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Originally Posted by Tyrone Slothrop

Can it be done with three? You should make a Youtube video with fast repetition with three fingers.




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Originally Posted by WimPiano
……….....With regards to the video: of course it works on an upright, just not on a badly designed, badly regulated and worn out upright. With regards to the fingering in Für Elise, that is utter nonsense, you should never play it so fast as to require said technique for speed.

It's interesting, though, that the upright 'can't do' has become a kind of mantra that's been repeated so often that it is rarely questioned. Most of us just ignore it and carry on playing uprights.
In the video he is also claiming that the 3-2-1 fingering is more expressive than just using the one finger, btw, but my suspicion is that putting it in Für Elise is more to do with introducing the concept early because the piece is often taught at an early stage - which is a pity because the technique to play it well may not be there.

Last edited by petebfrance; 03/11/19 08:32 AM.

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Originally Posted by WimPiano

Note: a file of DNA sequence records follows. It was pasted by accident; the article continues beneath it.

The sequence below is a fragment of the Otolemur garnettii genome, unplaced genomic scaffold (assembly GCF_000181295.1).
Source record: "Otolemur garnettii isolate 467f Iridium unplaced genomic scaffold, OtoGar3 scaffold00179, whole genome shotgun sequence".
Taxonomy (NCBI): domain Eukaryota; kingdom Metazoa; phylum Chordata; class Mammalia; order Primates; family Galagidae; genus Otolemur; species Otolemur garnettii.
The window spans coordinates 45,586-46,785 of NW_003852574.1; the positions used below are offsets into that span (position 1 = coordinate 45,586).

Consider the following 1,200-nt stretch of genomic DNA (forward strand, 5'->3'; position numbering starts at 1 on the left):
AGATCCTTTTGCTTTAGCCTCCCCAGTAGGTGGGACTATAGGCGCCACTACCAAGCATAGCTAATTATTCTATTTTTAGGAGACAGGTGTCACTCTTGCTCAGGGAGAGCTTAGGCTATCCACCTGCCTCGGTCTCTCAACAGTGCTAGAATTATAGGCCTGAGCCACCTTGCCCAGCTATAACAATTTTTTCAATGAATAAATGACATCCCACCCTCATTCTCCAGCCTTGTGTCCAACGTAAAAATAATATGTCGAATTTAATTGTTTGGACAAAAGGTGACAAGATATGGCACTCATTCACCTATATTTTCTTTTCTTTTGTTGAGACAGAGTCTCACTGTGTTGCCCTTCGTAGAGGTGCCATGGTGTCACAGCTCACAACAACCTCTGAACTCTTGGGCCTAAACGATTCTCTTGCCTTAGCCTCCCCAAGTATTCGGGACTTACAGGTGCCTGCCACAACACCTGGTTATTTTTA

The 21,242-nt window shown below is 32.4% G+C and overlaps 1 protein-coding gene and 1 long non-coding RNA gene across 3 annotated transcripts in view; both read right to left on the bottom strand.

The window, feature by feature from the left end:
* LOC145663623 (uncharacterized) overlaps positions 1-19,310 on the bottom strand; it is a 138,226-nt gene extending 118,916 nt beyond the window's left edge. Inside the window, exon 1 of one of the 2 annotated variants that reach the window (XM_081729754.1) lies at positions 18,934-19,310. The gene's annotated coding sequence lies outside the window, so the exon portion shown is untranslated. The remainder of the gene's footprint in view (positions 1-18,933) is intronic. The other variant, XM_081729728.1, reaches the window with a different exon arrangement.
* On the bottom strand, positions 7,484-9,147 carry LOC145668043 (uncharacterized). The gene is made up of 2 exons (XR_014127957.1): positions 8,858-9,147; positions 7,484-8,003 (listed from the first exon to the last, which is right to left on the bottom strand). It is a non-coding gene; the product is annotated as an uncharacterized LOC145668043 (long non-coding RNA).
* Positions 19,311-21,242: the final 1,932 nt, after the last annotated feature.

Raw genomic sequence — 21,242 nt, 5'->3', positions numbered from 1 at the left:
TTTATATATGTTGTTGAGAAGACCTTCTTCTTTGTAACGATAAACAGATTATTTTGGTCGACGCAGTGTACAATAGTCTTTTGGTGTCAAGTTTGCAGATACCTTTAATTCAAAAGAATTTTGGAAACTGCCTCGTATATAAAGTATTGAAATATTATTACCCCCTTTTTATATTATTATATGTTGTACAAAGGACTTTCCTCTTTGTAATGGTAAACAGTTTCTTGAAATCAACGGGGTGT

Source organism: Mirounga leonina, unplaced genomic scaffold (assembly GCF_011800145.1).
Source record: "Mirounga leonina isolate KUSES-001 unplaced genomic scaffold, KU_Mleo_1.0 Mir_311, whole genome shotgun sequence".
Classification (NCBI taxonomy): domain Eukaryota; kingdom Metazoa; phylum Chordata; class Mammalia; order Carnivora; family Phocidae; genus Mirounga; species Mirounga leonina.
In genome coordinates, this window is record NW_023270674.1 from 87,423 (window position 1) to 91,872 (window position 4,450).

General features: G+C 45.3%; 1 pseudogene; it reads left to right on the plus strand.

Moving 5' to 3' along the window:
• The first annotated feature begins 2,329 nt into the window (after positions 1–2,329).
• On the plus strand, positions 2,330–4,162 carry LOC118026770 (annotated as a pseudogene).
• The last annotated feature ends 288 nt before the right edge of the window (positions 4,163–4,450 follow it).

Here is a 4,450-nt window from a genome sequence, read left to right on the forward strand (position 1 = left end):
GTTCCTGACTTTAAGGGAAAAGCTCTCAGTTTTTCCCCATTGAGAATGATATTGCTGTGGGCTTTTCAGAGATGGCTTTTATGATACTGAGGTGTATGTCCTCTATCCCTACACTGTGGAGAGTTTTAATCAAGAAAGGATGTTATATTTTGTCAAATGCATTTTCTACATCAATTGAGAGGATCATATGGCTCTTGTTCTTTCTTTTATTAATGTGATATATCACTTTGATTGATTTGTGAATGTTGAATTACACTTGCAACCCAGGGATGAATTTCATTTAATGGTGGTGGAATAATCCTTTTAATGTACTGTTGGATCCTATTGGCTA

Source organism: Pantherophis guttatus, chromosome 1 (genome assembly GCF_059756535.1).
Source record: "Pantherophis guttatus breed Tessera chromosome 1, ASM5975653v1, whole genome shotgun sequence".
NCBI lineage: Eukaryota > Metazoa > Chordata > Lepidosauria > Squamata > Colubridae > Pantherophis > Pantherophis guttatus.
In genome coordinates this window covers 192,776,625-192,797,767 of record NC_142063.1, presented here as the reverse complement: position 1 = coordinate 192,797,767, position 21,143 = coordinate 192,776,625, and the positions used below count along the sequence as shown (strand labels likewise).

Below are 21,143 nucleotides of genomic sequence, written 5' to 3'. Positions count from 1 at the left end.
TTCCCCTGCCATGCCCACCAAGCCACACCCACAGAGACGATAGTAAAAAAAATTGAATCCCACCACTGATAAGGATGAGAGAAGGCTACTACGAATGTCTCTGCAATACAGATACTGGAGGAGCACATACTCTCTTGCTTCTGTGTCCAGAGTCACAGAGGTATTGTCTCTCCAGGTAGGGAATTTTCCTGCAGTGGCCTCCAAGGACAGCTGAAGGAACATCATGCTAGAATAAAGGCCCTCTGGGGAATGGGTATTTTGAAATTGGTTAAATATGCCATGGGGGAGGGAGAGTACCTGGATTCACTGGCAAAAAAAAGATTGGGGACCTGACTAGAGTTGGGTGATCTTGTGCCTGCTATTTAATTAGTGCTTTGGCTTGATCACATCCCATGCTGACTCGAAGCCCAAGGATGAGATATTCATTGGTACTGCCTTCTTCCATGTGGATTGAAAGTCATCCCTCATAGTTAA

With regards to the fingering in Für Elise, that is utter nonsense, you should never play it so fast as to require said technique for speed.

Technique is what this is about in this case, not speed. But elsewhere that is what 'should' be used.


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Originally Posted by Skjalg
Originally Posted by Tyrone Slothrop

Can it be done with three? You should make a Youtube video with fast repetition with three fingers.



Oops! I was watching Peter Bence who I guess was only using an exhibition technique blush Going to try it with the proper 3 finger technique soon! smile


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A good musician is a good musician and can deliver a good performance on an adequate instrument - digital, vertical acoustic or grand. Too many people get sucked into the better tool mantra...If I had a better tool I could do a better job, if I had a better boat I could catch more fish, etc.

Yes, grands are better than verticals which are better than digitals. But how much for the average player?

I've written this many times...The best pianist I know has a vertical in his home. This guy can sit in with any group, playing any type of music and hold his own. Classical, of course. Cramer slip notes? No problem. Southern gospel? Give him an Amen! He's just good.

Tools cannot replace talent.


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Exactly! Just as tools do not replace practice.

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Originally Posted by Tyrone Slothrop
who I guess was only using an exhibition technique blush Going to try it with the proper 3 finger technique soon! smile


Look at the fingering for Chopin's Grand Valse Op 18 - that's the first one. Lots of repeated notes.